Ahh the politics, ACA Figures, Advice……….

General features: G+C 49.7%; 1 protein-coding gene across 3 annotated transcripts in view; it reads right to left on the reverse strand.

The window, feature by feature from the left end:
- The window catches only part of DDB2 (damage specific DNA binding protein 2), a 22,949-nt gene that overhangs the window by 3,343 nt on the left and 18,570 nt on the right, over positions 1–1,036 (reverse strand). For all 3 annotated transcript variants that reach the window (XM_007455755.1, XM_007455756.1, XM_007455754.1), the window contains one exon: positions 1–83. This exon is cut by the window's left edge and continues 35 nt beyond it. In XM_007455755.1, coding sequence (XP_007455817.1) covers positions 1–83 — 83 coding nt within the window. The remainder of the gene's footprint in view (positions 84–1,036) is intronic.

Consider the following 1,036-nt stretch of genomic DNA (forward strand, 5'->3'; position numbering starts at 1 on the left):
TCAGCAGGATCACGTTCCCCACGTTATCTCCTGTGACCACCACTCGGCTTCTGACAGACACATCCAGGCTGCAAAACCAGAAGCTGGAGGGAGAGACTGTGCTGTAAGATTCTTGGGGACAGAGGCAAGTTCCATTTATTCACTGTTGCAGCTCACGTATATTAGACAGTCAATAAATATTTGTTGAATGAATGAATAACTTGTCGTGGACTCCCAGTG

It’s been splattered all over the news how Governor Chris Christi shut down the George Washington Bridge, which connects Ft. Lee, New Jersey to Washington Heights in Manhattan. I personally found it amusing to see how much press this event received. Here we have Chris Christie, who is revered as a pretty honest, straightforward and from my point of view, fairly intelligent kind of guy, doing something as idiotic as closing some lanes on a bridge between two cities. A bridge by the way that I have personally traveled many many times, when I was working at the World Trade Center back in the mid to late 90′s. A bridge that is almost always crammed with cars and trucks that really do “creep” along to get to the other side, albeit from the shear volume of vehicles. As many of you who know me, I’m a pretty logical guy, so it’s inexplicable to me that Gov. Christie, a man who has aspirations of potentially running for CEO of these United States, would do something as adolescent and “sandbox” as close some lanes on a bridge to poke Mayor of Ft. Lee, New Jersey, Mark Sokolich, in the eye. Now approaching this from a logical point of view, it’s my belief that the Governor has much better things to do with his time than participate in this type of folly. As I was watching this unfold on various news channels, it was interesting to get different perspectives. As I’ve stated in the past, our new media outlets have tremendous influence on all of our points of view, due to the choices they make about who and how much media coverage is allotted for any particular situation. Be that as it may, Founder of Home Depot and billionaire Kenneth Langone had the best summary objective reason for all of the attention. He stated, “you only tackle the guy who has the ball”. It took a second for that to sink in with me, as my immediate related thoughts went to the game of football, which was correct. You see, if Christie is the feared leading candidate for the Presidency, then it makes sense to jump all over him when something like this arises. I just wish that there was equal treatment for the other side, when similar events occur. It would be a great thing if people could draw their own conclusions based on the individual facts at hand. I know, you think I’m naive, but the reality is that the press has a moral obligation to the people of this great country to present objectivity in a manner that allows individuals to come to their own conclusions. We live in a world where the press has its own opinions and strives to drive those opinions to the public and act as a catalyst to influence you. That goes for all media outlets, including; CNN, MSNBC, ABC, CBS, and FOX.